The Estate Administration Act of Alberta
The Estate Administration Act of Alberta came into effect on June 1, 2015, along with new Surrogate Rules. The Estate Administration Act governs the tasks that must be performed relating to estate administration. A new provision provides that a personal representative stands in the shoes of the deceased person and has the same powers as the deceased person to administer the estate, subject to the act and the will.
(Note: the term “personal representative” is the current legal term used to refer to an executor/executrix, administrator/administratix, and judicial trustee.)
The Estate Administration Act:
- Recognizes that people are free to do what they want with their assets and that their decisions must be respected, after their legal obligations are settled
- Assumes a deceased person would want family to have his or her property, if that person did not leave a will
- Allows for dependent family members to receive adequate support from a deceased person’s estate
- Clarifies the duties of a personal representative when it comes to estate administration
- Provides an estate administration checklist for the personal representative and his or her lawyer to follow
- Allows beneficiaries to take the personal representative to court if he or she is not doing what they should be doing
- Gives the personal representative the same powers as the deceased when it comes to administering the estate as long as he or she is following the Estate Administration Act and the will
The Estate Administration Act can be viewed, downloaded, or ordered at the Alberta Queen’s Printer.
Easy to Understand
The Estate Administration Act includes plain language so personal representatives can understand their duties, core tasks, notice requirements and responsibilities when administering an estate. It was designed to make it easier to use and understand the law.
The act applies to all types of personal representative—executor, administrator or trustee—including those named in a will. It applies whether or not a grant is given by the court. With or without a Grant of Probate or Grant of Administration, the personal representative has the same duties, core tasks, notice requirements, and responsibilities.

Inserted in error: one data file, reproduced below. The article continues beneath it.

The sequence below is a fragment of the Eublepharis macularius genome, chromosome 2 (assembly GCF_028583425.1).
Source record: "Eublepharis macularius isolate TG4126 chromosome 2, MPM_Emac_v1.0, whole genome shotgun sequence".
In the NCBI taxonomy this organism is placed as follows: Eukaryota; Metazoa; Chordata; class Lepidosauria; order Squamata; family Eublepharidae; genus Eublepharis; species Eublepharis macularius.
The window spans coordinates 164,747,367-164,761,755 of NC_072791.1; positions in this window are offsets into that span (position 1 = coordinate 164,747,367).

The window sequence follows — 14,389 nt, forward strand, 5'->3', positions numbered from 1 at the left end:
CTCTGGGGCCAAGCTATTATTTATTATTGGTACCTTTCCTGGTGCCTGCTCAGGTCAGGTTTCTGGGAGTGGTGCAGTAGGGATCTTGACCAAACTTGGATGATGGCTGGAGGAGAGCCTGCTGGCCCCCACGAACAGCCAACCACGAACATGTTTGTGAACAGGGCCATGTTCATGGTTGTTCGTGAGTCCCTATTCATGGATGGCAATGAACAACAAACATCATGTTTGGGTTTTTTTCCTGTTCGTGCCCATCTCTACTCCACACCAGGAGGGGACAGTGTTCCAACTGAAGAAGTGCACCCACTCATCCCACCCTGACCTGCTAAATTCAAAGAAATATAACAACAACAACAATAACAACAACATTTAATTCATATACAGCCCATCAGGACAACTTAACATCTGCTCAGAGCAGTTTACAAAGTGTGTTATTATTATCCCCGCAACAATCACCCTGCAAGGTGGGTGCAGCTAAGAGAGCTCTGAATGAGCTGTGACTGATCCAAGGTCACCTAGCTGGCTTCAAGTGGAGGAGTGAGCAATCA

The act also applies to administrations, applications, or grants existing before it came into effect.
The Estate Administration Act specifies that personal representatives must act honestly and in good faith. They must also act in accordance with the testator’s intention and with the will, if a will exists. They must also use the care, diligence, and skill that a prudent person would use.
According to the act, estates must be distributed as soon as possible. If a personal representative delays distribution, he or she must have good reason to do so.
The act sets out the four core tasks of a personal representative. These are: identifying the assets and liabilities of the estate, managing and administering the estate, paying the debts and obligations of the estate, and distributing the estate and accounting to the beneficiaries. Details are provided in a schedule in the act.
The act also requires personal representatives to report to beneficiaries so they are aware of what’s going on. They must also keep records detailing how they are handling the estate.
If a personal representative refuses or fails to carry out his or her duties, someone else, usually a beneficiary, may apply to the court. This can also occur if the personal representative fails to provide the required notices. Specific notices must be given to family members, beneficiaries, the Public Trustee, and other parties. This applies whether or not the personal representative applies for a grant.